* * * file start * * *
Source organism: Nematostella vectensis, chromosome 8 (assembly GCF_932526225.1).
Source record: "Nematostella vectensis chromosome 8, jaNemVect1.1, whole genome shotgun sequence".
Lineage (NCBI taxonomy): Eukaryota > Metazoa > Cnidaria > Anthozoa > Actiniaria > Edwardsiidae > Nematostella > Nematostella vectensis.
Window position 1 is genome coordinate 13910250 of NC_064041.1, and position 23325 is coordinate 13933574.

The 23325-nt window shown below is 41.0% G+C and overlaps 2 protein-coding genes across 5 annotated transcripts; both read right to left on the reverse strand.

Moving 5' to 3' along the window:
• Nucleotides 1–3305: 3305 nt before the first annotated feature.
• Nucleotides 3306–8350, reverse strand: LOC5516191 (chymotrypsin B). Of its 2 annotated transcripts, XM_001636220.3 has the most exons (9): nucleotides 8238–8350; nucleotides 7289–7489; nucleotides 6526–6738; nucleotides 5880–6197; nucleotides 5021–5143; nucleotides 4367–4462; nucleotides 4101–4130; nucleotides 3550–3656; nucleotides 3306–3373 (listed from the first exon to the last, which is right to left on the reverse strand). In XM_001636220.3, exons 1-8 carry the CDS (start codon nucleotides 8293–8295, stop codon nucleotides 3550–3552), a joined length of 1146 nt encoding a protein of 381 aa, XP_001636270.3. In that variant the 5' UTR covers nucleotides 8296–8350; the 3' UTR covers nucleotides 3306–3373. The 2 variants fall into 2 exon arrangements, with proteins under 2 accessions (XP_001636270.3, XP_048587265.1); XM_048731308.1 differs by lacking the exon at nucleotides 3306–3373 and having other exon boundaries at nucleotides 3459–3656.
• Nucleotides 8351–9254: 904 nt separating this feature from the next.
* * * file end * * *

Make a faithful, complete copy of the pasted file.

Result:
Source organism: Nematostella vectensis, chromosome 8 (assembly GCF_932526225.1).
Source record: "Nematostella vectensis chromosome 8, jaNemVect1.1, whole genome shotgun sequence".
Lineage (NCBI taxonomy): Eukaryota > Metazoa > Cnidaria > Anthozoa > Actiniaria > Edwardsiidae > Nematostella > Nematostella vectensis.
Window position 1 is genome coordinate 13910250 of NC_064041.1, and position 23325 is coordinate 13933574.

The 23325-nt window shown below is 41.0% G+C and overlaps 2 protein-coding genes across 5 annotated transcripts; both read right to left on the reverse strand.

Moving 5' to 3' along the window:
• Nucleotides 1–3305: 3305 nt before the first annotated feature.
• Nucleotides 3306–8350, reverse strand: LOC5516191 (chymotrypsin B). Of its 2 annotated transcripts, XM_001636220.3 has the most exons (9): nucleotides 8238–8350; nucleotides 7289–7489; nucleotides 6526–6738; nucleotides 5880–6197; nucleotides 5021–5143; nucleotides 4367–4462; nucleotides 4101–4130; nucleotides 3550–3656; nucleotides 3306–3373 (listed from the first exon to the last, which is right to left on the reverse strand). In XM_001636220.3, exons 1-8 carry the CDS (start codon nucleotides 8293–8295, stop codon nucleotides 3550–3552), a joined length of 1146 nt encoding a protein of 381 aa, XP_001636270.3. In that variant the 5' UTR covers nucleotides 8296–8350; the 3' UTR covers nucleotides 3306–3373. The 2 variants fall into 2 exon arrangements, with proteins under 2 accessions (XP_001636270.3, XP_048587265.1); XM_048731308.1 differs by lacking the exon at nucleotides 3306–3373 and having other exon boundaries at nucleotides 3459–3656.
• Nucleotides 8351–9254: 904 nt separating this feature from the next.